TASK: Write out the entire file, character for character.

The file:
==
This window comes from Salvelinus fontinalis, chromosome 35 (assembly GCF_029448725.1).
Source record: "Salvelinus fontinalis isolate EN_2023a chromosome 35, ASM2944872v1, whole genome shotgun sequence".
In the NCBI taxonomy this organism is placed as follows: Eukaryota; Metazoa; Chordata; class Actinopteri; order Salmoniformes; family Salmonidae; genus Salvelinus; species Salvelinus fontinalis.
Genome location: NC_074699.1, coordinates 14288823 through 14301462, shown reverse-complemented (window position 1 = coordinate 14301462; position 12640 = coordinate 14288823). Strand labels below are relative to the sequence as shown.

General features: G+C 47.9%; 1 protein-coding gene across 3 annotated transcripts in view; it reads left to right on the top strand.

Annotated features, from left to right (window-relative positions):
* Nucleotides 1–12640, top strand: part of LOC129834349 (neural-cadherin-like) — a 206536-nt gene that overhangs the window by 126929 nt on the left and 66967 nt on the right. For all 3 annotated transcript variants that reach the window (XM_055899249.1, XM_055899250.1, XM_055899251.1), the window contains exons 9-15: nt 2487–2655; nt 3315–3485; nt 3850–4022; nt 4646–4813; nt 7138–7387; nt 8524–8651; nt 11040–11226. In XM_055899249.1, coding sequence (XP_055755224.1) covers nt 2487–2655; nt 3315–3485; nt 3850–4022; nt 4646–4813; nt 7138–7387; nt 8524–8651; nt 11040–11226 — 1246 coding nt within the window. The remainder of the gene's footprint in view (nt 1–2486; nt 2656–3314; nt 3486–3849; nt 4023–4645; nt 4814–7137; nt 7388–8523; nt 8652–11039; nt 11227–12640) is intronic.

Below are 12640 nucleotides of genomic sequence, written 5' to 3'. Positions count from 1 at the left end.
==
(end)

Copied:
This window comes from Salvelinus fontinalis, chromosome 35 (assembly GCF_029448725.1).
Source record: "Salvelinus fontinalis isolate EN_2023a chromosome 35, ASM2944872v1, whole genome shotgun sequence".
In the NCBI taxonomy this organism is placed as follows: Eukaryota; Metazoa; Chordata; class Actinopteri; order Salmoniformes; family Salmonidae; genus Salvelinus; species Salvelinus fontinalis.
Genome location: NC_074699.1, coordinates 14288823 through 14301462, shown reverse-complemented (window position 1 = coordinate 14301462; position 12640 = coordinate 14288823). Strand labels below are relative to the sequence as shown.

General features: G+C 47.9%; 1 protein-coding gene across 3 annotated transcripts in view; it reads left to right on the top strand.

Annotated features, from left to right (window-relative positions):
* Nucleotides 1–12640, top strand: part of LOC129834349 (neural-cadherin-like) — a 206536-nt gene that overhangs the window by 126929 nt on the left and 66967 nt on the right. For all 3 annotated transcript variants that reach the window (XM_055899249.1, XM_055899250.1, XM_055899251.1), the window contains exons 9-15: nt 2487–2655; nt 3315–3485; nt 3850–4022; nt 4646–4813; nt 7138–7387; nt 8524–8651; nt 11040–11226. In XM_055899249.1, coding sequence (XP_055755224.1) covers nt 2487–2655; nt 3315–3485; nt 3850–4022; nt 4646–4813; nt 7138–7387; nt 8524–8651; nt 11040–11226 — 1246 coding nt within the window. The remainder of the gene's footprint in view (nt 1–2486; nt 2656–3314; nt 3486–3849; nt 4023–4645; nt 4814–7137; nt 7388–8523; nt 8652–11039; nt 11227–12640) is intronic.

Below are 12640 nucleotides of genomic sequence, written 5' to 3'. Positions count from 1 at the left end.